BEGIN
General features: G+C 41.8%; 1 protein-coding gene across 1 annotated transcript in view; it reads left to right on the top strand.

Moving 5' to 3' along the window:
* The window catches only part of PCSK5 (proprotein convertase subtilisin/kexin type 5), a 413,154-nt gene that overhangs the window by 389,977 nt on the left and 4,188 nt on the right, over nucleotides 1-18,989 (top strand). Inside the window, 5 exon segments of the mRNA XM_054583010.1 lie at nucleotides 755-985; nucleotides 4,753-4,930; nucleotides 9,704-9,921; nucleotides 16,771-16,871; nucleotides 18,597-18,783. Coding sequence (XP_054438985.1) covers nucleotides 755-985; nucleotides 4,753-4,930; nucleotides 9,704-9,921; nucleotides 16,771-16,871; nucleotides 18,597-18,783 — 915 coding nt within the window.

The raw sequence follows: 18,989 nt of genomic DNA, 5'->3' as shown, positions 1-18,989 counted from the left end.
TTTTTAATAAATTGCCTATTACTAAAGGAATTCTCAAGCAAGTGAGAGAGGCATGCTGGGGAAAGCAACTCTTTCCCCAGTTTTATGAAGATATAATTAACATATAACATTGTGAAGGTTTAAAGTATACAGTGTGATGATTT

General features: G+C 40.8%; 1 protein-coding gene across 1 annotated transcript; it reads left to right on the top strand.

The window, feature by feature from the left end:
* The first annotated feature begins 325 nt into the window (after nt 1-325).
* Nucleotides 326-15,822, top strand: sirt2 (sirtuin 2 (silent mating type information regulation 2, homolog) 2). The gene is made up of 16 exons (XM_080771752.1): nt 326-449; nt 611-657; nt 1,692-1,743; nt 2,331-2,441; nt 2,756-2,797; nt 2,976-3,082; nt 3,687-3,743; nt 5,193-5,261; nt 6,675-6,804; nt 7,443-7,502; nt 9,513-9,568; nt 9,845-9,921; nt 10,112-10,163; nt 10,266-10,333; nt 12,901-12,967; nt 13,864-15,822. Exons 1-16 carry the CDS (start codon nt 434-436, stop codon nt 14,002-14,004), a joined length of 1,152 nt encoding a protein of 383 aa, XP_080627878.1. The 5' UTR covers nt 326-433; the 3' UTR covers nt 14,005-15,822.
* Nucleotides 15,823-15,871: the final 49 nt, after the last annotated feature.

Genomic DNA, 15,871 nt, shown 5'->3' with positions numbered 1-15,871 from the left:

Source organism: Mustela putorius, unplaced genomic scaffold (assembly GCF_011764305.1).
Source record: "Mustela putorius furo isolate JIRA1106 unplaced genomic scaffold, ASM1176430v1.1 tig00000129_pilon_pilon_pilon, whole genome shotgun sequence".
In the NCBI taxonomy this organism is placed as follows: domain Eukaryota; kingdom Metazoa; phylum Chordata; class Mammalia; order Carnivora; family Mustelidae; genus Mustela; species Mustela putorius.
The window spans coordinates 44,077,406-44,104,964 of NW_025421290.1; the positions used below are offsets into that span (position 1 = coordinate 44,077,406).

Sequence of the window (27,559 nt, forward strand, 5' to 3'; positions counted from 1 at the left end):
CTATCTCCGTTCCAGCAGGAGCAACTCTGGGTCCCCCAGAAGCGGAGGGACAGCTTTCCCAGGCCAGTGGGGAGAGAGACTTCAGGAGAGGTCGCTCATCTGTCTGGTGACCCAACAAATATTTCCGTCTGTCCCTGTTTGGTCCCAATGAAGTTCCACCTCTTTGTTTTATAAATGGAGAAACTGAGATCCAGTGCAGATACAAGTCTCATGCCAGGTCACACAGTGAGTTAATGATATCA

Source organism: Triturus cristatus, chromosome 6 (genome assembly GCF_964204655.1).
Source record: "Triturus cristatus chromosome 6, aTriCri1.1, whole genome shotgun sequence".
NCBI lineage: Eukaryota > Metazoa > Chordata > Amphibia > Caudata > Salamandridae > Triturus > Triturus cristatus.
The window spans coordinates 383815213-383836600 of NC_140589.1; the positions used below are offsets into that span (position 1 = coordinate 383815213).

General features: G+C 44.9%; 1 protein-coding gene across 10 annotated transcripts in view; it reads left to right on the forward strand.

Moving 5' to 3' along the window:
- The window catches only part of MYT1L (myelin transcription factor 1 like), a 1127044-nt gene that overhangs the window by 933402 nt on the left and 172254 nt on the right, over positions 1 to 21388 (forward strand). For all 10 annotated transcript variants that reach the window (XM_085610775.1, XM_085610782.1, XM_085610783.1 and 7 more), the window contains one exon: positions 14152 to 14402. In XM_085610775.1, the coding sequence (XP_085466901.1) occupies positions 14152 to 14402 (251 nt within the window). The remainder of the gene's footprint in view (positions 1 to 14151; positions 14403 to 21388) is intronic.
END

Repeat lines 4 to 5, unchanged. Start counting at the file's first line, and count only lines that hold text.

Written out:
The raw sequence follows: 18,989 nt of genomic DNA, 5'->3' as shown, positions 1-18,989 counted from the left end.
TTTTTAATAAATTGCCTATTACTAAAGGAATTCTCAAGCAAGTGAGAGAGGCATGCTGGGGAAAGCAACTCTTTCCCCAGTTTTATGAAGATATAATTAACATATAACATTGTGAAGGTTTAAAGTATACAGTGTGATGATTT